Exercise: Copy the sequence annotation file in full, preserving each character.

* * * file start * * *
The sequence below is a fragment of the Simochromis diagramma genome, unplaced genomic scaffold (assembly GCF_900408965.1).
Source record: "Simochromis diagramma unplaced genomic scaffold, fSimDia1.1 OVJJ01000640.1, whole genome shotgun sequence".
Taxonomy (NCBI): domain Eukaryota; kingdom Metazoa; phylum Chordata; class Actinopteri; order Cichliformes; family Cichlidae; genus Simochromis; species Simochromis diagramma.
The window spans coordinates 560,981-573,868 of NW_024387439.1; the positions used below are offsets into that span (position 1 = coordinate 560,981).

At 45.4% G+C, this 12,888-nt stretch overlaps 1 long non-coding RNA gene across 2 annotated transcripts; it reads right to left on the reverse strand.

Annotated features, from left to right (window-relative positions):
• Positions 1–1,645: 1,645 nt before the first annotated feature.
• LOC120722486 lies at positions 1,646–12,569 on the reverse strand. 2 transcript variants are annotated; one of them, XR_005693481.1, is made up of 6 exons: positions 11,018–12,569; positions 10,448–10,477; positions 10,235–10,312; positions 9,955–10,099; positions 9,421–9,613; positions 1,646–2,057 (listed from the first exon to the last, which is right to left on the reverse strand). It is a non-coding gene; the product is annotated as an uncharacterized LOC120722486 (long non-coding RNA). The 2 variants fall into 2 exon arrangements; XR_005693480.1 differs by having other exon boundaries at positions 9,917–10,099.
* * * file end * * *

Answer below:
The sequence below is a fragment of the Simochromis diagramma genome, unplaced genomic scaffold (assembly GCF_900408965.1).
Source record: "Simochromis diagramma unplaced genomic scaffold, fSimDia1.1 OVJJ01000640.1, whole genome shotgun sequence".
Taxonomy (NCBI): domain Eukaryota; kingdom Metazoa; phylum Chordata; class Actinopteri; order Cichliformes; family Cichlidae; genus Simochromis; species Simochromis diagramma.
The window spans coordinates 560,981-573,868 of NW_024387439.1; the positions used below are offsets into that span (position 1 = coordinate 560,981).

At 45.4% G+C, this 12,888-nt stretch overlaps 1 long non-coding RNA gene across 2 annotated transcripts; it reads right to left on the reverse strand.

Annotated features, from left to right (window-relative positions):
• Positions 1–1,645: 1,645 nt before the first annotated feature.
• LOC120722486 lies at positions 1,646–12,569 on the reverse strand. 2 transcript variants are annotated; one of them, XR_005693481.1, is made up of 6 exons: positions 11,018–12,569; positions 10,448–10,477; positions 10,235–10,312; positions 9,955–10,099; positions 9,421–9,613; positions 1,646–2,057 (listed from the first exon to the last, which is right to left on the reverse strand). It is a non-coding gene; the product is annotated as an uncharacterized LOC120722486 (long non-coding RNA). The 2 variants fall into 2 exon arrangements; XR_005693480.1 differs by having other exon boundaries at positions 9,917–10,099.